- For limos, the Lincoln MKT. This is funny; the MKT is very roomy - the 5-seat luxury cab version will make the Town Car look cramped inside - and non-body-on-frame-RWD limos have certainly been done before (like the Cadillac DTS/DeVille, used in 1990s-early 2000s Presidential Limos), but the MKT is a pretty ugly fullsize crossover and stretched versions would just look hilarious rather than classy. Don't know what Ford should do here, to be honest.
- For police, the Ford Taurus Police Interceptor. I'm not sure about this one, police are very attached to RWD and the Taurus is FWD/AWD. This may drive some departments to using the Dodge Charger or GM's weird for-police-only import/rebadging of the Australian Holden Caprice. I personally would suggest a US-market version of the Australian Ford Falcon (which may be coming, but not before 2014-5 at the earliest) or a 4-door stretched Mustang for police use.

- One of Ford's big strategies is, contrary to what Opebo might want, bringing European cars to America. The Fiesta, Transit Connect, and 2012 Focus are already out, while the C-Max mini-minivan is coming and in 2013 the Escape and Fusion are going to be revised to be more like their European counterparts, the Kuga and Mondeo respectively. For the most part, they're big improvements over previous models. Sadly, they're not bringing the good international-market Ranger because its almost as big as an F-150 (my response is 'drop the F-150 then' but Ford's not likely to listen to me given how well the F-150 sells).

Incidentally, in my absence I've finally bought a new car: a metallic blue 2011 Ford Focus SE, discounted because I bought it about a month before the 2012s arrived.

And Opebo: the news for you gets worse. Cadillac is dropping the DTS and STS in ~2012 and replacing them for MY 2013 with a V-6-powered XTS based on the Epsilon II LWB platform (same as the 2010 Buick LaCrosse and 2011 Saab 9-5); they've already stopped building new NorthStar V-8s. Buick is dropping the Lucerne if it hasn't already, leaving the LaCrosse as their biggest vehicle. If you don't like the Dodge Charger/Chrysler 300 duo or won't settle for a 2-door muscle or pony car, my suggestion is to move to Australia and buy a Holden Caprice.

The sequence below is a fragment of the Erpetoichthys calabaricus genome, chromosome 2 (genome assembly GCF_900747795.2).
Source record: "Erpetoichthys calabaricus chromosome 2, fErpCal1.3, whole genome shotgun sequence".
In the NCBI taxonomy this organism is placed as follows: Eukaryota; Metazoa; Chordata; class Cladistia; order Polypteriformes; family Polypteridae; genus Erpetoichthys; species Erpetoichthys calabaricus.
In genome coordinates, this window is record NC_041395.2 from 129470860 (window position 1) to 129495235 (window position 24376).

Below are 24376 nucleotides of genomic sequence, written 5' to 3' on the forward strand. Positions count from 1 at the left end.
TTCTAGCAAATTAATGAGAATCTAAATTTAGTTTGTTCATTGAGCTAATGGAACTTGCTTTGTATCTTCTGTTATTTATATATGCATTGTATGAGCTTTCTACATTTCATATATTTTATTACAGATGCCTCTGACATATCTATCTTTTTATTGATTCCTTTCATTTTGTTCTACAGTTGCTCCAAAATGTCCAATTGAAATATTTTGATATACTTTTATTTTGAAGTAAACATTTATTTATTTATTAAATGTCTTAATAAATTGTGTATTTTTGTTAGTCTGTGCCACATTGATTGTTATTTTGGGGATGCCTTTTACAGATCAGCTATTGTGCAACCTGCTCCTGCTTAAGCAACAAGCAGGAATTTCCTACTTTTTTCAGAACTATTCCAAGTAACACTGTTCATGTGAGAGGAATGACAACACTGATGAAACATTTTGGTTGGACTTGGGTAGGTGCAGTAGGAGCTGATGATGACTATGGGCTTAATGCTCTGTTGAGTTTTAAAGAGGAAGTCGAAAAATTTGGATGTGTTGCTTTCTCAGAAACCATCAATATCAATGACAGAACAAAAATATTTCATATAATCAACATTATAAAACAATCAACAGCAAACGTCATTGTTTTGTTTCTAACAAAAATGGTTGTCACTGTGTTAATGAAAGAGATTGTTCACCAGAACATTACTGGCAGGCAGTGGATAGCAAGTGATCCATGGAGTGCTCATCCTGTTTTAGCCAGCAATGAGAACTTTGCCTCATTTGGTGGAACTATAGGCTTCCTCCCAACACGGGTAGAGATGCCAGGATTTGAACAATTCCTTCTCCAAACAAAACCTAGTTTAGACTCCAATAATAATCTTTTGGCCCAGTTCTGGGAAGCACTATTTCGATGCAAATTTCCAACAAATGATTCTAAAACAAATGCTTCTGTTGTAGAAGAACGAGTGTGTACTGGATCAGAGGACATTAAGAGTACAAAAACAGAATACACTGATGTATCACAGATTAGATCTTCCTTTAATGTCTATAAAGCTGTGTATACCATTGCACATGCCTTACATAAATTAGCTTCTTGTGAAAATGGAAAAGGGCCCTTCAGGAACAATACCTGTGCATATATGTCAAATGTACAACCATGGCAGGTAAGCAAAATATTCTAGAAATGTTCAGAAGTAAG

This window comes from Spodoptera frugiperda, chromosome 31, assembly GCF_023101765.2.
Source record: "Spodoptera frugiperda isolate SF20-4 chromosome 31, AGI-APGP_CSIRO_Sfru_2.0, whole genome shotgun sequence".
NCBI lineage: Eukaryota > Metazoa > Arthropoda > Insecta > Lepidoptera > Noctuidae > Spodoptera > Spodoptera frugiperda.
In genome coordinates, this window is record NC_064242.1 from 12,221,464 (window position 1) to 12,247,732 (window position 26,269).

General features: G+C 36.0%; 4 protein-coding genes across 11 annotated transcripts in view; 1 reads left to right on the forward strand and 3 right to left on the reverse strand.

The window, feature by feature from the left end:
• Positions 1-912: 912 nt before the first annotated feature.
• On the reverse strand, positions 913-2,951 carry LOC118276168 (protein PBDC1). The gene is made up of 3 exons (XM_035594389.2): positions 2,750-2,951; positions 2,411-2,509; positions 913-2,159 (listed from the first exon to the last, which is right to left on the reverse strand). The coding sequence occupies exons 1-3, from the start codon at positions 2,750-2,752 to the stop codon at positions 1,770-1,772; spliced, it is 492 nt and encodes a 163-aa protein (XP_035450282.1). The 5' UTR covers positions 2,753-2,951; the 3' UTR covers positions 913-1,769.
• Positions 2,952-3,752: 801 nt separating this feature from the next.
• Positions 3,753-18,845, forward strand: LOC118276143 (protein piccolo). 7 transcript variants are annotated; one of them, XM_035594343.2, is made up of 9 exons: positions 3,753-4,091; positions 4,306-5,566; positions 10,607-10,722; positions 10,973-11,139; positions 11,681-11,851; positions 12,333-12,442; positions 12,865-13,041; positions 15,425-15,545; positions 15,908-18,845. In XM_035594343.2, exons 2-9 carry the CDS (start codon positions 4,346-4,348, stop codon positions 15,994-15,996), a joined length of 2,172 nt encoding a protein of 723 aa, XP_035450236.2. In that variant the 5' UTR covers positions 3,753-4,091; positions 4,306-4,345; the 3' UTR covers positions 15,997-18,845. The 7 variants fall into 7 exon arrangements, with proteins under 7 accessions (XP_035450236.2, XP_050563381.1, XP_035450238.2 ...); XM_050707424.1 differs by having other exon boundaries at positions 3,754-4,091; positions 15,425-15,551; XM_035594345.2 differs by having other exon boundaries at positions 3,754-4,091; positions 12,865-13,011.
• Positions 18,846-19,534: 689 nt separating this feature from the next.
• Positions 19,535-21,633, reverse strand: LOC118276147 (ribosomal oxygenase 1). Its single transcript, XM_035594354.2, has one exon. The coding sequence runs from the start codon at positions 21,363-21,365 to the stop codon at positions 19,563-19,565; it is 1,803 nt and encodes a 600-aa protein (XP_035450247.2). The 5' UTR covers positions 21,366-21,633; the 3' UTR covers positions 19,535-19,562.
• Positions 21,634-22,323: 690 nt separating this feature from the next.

And finally, I can't end a car rant without denouncing the NHTSA and the Chicken Tax, but that's mostly off-topic.
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bullmoose88
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« Reply #12 on: April 27, 2011, 01:53:59 pm »
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Blast from the past.  WB.
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A Socially Liberal, Fiscally Conservative NE Republican with some Left-Libertarian/3rd Way Leanings. Simply, a Rockefeller Republican.

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bullmoose88
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« Reply #13 on: April 27, 2011, 02:01:52 pm »
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The police I've talked to love the Crown Vic because they claim the thing can take a huge beating and keep on rolling.
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A Socially Liberal, Fiscally Conservative NE Republican with some Left-Libertarian/3rd Way Leanings. Simply, a Rockefeller Republican.

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Dying bread of Americans.
opebo
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« Reply #14 on: April 27, 2011, 05:01:24 pm »
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The police I've talked to love the Crown Vic because they claim the thing can take a huge beating and keep on rolling.

Yes, obviously traditional full-frame V-8 rear-wheel drive cars are superior to what is built today.
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memphis